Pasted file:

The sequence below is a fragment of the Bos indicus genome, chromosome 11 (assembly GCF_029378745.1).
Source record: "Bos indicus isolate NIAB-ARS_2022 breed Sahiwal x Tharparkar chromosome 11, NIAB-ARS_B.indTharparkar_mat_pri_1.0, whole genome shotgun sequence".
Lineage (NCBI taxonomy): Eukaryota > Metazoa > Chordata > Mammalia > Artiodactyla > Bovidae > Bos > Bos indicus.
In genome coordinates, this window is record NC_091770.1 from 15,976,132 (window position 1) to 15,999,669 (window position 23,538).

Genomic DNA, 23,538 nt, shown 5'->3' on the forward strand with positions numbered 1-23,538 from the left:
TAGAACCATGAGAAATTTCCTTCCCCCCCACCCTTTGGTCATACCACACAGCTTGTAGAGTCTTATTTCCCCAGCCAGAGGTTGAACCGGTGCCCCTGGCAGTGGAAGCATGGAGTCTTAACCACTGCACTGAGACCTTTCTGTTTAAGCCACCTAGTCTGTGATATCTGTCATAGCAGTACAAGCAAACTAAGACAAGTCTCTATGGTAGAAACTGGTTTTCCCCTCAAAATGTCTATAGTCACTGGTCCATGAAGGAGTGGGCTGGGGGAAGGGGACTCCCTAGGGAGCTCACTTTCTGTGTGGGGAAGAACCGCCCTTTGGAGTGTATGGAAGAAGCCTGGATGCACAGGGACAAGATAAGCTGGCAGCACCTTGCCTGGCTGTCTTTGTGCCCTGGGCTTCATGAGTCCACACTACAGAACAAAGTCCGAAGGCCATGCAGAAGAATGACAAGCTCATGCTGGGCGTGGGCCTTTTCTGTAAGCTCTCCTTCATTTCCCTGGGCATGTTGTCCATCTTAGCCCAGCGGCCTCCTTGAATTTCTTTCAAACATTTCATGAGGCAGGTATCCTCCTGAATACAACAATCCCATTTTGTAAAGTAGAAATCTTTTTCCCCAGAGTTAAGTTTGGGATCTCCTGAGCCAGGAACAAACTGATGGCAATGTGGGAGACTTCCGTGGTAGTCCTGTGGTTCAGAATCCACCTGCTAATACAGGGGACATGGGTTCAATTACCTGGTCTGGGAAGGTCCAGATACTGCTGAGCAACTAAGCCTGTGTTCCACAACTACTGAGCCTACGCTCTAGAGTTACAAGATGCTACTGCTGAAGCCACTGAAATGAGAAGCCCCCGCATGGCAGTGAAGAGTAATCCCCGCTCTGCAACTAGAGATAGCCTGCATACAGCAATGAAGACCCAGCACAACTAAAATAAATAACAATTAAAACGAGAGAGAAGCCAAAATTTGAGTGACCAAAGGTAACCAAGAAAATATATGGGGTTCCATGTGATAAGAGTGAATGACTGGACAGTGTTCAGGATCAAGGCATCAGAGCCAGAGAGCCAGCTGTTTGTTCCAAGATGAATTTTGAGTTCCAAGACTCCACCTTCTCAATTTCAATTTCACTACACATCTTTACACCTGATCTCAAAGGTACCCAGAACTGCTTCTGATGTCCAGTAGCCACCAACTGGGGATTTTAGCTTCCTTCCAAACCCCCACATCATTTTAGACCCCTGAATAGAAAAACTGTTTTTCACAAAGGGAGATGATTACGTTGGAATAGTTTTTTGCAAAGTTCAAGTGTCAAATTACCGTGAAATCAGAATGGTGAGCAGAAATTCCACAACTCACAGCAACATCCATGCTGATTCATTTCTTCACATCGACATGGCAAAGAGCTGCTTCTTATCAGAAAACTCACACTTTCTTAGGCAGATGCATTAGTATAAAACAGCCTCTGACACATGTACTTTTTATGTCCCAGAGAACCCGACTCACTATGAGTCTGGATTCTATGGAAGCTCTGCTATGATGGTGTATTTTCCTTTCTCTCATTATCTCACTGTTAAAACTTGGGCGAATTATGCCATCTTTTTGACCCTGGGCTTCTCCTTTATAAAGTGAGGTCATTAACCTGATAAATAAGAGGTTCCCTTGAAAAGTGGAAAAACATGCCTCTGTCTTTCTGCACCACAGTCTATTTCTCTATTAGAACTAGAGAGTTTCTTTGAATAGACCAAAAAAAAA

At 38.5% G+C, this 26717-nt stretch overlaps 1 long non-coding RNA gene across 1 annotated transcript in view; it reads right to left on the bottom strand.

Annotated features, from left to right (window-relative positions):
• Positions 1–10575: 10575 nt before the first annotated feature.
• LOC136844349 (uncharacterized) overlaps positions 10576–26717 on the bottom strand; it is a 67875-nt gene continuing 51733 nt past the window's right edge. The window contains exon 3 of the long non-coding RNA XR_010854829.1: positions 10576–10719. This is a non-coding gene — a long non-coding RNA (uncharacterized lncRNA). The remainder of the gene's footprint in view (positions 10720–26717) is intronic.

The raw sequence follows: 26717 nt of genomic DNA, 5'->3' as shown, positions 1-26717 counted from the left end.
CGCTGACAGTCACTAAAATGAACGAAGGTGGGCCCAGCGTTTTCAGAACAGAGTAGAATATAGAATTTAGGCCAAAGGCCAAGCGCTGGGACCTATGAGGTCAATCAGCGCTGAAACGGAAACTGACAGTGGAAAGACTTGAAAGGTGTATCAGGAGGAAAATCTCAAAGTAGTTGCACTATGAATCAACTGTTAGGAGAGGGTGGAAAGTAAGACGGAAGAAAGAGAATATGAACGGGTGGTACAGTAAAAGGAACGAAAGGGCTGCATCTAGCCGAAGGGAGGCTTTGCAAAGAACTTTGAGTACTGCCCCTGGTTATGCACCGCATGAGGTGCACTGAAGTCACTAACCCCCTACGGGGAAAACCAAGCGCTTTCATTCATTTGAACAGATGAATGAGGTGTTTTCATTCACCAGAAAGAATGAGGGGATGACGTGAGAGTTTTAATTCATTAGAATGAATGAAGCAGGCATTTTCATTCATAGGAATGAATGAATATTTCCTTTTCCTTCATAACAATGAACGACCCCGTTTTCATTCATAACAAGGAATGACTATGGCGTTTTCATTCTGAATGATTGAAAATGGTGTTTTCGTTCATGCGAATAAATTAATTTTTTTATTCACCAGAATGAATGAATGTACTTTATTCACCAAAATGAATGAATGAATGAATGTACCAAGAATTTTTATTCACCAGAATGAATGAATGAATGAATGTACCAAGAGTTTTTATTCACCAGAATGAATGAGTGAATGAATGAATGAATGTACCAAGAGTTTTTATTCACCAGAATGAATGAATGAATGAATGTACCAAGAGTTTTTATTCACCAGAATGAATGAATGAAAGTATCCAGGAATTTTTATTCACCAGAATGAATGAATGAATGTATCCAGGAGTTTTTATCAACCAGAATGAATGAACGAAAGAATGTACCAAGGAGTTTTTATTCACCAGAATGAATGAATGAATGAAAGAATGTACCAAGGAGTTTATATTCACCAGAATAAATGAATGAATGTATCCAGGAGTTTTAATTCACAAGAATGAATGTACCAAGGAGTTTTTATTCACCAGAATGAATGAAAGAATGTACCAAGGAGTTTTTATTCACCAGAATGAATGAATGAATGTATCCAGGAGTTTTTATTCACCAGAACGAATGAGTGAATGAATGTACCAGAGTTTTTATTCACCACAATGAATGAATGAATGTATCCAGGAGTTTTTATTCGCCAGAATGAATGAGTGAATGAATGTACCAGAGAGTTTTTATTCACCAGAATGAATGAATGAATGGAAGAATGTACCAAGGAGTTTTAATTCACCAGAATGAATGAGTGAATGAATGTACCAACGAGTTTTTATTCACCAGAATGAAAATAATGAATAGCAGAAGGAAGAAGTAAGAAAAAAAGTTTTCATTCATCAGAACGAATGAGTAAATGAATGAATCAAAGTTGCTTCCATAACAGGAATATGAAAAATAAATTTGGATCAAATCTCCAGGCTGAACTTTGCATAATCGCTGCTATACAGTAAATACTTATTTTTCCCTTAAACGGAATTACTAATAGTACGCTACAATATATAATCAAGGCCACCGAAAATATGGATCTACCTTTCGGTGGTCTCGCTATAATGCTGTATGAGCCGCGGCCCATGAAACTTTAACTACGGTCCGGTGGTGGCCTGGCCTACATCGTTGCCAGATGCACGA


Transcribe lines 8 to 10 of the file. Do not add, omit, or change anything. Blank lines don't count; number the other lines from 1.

Annotated features, from left to right (window-relative positions):
• Positions 1–10575: 10575 nt before the first annotated feature.
• LOC136844349 (uncharacterized) overlaps positions 10576–26717 on the bottom strand; it is a 67875-nt gene continuing 51733 nt past the window's right edge. The window contains exon 3 of the long non-coding RNA XR_010854829.1: positions 10576–10719. This is a non-coding gene — a long non-coding RNA (uncharacterized lncRNA). The remainder of the gene's footprint in view (positions 10720–26717) is intronic.